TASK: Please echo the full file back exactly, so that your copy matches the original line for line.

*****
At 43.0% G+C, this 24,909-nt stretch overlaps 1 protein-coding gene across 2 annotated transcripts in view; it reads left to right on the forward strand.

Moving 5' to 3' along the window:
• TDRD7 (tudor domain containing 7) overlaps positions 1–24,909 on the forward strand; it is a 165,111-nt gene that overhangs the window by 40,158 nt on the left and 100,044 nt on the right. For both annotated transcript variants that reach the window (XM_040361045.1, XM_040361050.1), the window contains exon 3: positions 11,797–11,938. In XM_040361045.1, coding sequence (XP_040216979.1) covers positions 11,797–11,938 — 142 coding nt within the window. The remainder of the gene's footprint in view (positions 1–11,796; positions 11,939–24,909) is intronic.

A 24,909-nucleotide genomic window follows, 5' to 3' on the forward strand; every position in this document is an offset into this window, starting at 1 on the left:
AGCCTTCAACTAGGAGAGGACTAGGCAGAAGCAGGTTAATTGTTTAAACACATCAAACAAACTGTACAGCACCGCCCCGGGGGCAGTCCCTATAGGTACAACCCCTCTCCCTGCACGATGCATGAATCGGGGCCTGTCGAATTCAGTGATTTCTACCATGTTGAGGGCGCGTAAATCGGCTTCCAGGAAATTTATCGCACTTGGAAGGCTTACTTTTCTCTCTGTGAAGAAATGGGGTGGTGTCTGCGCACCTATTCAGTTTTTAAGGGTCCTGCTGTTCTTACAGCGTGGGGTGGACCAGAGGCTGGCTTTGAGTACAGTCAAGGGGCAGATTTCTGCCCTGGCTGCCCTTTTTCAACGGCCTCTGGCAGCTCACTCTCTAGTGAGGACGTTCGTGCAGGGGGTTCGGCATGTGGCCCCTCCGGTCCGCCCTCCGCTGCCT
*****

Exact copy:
At 43.0% G+C, this 24,909-nt stretch overlaps 1 protein-coding gene across 2 annotated transcripts in view; it reads left to right on the forward strand.

Moving 5' to 3' along the window:
• TDRD7 (tudor domain containing 7) overlaps positions 1–24,909 on the forward strand; it is a 165,111-nt gene that overhangs the window by 40,158 nt on the left and 100,044 nt on the right. For both annotated transcript variants that reach the window (XM_040361045.1, XM_040361050.1), the window contains exon 3: positions 11,797–11,938. In XM_040361045.1, coding sequence (XP_040216979.1) covers positions 11,797–11,938 — 142 coding nt within the window. The remainder of the gene's footprint in view (positions 1–11,796; positions 11,939–24,909) is intronic.

A 24,909-nucleotide genomic window follows, 5' to 3' on the forward strand; every position in this document is an offset into this window, starting at 1 on the left:
AGCCTTCAACTAGGAGAGGACTAGGCAGAAGCAGGTTAATTGTTTAAACACATCAAACAAACTGTACAGCACCGCCCCGGGGGCAGTCCCTATAGGTACAACCCCTCTCCCTGCACGATGCATGAATCGGGGCCTGTCGAATTCAGTGATTTCTACCATGTTGAGGGCGCGTAAATCGGCTTCCAGGAAATTTATCGCACTTGGAAGGCTTACTTTTCTCTCTGTGAAGAAATGGGGTGGTGTCTGCGCACCTATTCAGTTTTTAAGGGTCCTGCTGTTCTTACAGCGTGGGGTGGACCAGAGGCTGGCTTTGAGTACAGTCAAGGGGCAGATTTCTGCCCTGGCTGCCCTTTTTCAACGGCCTCTGGCAGCTCACTCTCTAGTGAGGACGTTCGTGCAGGGGGTTCGGCATGTGGCCCCTCCGGTCCGCCCTCCGCTGCCT